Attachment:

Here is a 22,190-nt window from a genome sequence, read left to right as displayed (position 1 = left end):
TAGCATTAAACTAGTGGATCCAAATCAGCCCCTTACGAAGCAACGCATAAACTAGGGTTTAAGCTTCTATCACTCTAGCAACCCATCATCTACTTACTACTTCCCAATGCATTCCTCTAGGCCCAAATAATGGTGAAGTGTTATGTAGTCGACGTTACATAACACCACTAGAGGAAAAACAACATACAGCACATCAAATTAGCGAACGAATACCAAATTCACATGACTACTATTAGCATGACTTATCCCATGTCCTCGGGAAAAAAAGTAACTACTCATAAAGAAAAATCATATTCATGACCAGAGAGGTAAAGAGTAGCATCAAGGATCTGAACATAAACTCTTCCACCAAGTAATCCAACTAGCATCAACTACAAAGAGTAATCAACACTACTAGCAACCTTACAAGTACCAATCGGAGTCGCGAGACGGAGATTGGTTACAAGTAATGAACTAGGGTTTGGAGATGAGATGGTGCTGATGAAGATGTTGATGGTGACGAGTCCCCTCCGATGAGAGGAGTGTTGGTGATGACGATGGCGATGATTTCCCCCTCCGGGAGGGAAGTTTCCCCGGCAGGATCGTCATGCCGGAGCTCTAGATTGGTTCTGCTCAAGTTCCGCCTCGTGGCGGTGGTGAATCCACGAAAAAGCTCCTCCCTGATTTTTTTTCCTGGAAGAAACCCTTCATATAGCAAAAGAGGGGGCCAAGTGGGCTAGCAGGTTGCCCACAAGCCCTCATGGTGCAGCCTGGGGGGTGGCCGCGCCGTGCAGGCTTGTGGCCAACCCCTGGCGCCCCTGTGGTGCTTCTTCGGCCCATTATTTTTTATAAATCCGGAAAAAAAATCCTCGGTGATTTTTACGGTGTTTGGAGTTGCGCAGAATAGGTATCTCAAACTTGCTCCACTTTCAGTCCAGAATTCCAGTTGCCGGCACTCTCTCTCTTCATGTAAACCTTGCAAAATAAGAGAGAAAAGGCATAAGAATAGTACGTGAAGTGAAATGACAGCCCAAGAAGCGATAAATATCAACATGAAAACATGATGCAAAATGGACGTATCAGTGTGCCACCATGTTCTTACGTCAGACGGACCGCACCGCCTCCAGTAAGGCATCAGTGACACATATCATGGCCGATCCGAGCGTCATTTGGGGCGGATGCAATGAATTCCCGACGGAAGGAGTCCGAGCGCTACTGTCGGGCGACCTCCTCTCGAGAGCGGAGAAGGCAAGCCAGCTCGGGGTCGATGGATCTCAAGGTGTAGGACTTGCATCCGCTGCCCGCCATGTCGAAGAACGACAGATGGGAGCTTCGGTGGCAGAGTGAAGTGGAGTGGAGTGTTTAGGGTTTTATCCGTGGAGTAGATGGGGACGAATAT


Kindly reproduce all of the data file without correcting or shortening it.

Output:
Here is a 22,190-nt window from a genome sequence, read left to right as displayed (position 1 = left end):
TAGCATTAAACTAGTGGATCCAAATCAGCCCCTTACGAAGCAACGCATAAACTAGGGTTTAAGCTTCTATCACTCTAGCAACCCATCATCTACTTACTACTTCCCAATGCATTCCTCTAGGCCCAAATAATGGTGAAGTGTTATGTAGTCGACGTTACATAACACCACTAGAGGAAAAACAACATACAGCACATCAAATTAGCGAACGAATACCAAATTCACATGACTACTATTAGCATGACTTATCCCATGTCCTCGGGAAAAAAAGTAACTACTCATAAAGAAAAATCATATTCATGACCAGAGAGGTAAAGAGTAGCATCAAGGATCTGAACATAAACTCTTCCACCAAGTAATCCAACTAGCATCAACTACAAAGAGTAATCAACACTACTAGCAACCTTACAAGTACCAATCGGAGTCGCGAGACGGAGATTGGTTACAAGTAATGAACTAGGGTTTGGAGATGAGATGGTGCTGATGAAGATGTTGATGGTGACGAGTCCCCTCCGATGAGAGGAGTGTTGGTGATGACGATGGCGATGATTTCCCCCTCCGGGAGGGAAGTTTCCCCGGCAGGATCGTCATGCCGGAGCTCTAGATTGGTTCTGCTCAAGTTCCGCCTCGTGGCGGTGGTGAATCCACGAAAAAGCTCCTCCCTGATTTTTTTTCCTGGAAGAAACCCTTCATATAGCAAAAGAGGGGGCCAAGTGGGCTAGCAGGTTGCCCACAAGCCCTCATGGTGCAGCCTGGGGGGTGGCCGCGCCGTGCAGGCTTGTGGCCAACCCCTGGCGCCCCTGTGGTGCTTCTTCGGCCCATTATTTTTTATAAATCCGGAAAAAAAATCCTCGGTGATTTTTACGGTGTTTGGAGTTGCGCAGAATAGGTATCTCAAACTTGCTCCACTTTCAGTCCAGAATTCCAGTTGCCGGCACTCTCTCTCTTCATGTAAACCTTGCAAAATAAGAGAGAAAAGGCATAAGAATAGTACGTGAAGTGAAATGACAGCCCAAGAAGCGATAAATATCAACATGAAAACATGATGCAAAATGGACGTATCAGTGTGCCACCATGTTCTTACGTCAGACGGACCGCACCGCCTCCAGTAAGGCATCAGTGACACATATCATGGCCGATCCGAGCGTCATTTGGGGCGGATGCAATGAATTCCCGACGGAAGGAGTCCGAGCGCTACTGTCGGGCGACCTCCTCTCGAGAGCGGAGAAGGCAAGCCAGCTCGGGGTCGATGGATCTCAAGGTGTAGGACTTGCATCCGCTGCCCGCCATGTCGAAGAACGACAGATGGGAGCTTCGGTGGCAGAGTGAAGTGGAGTGGAGTGTTTAGGGTTTTATCCGTGGAGTAGATGGGGACGAATAT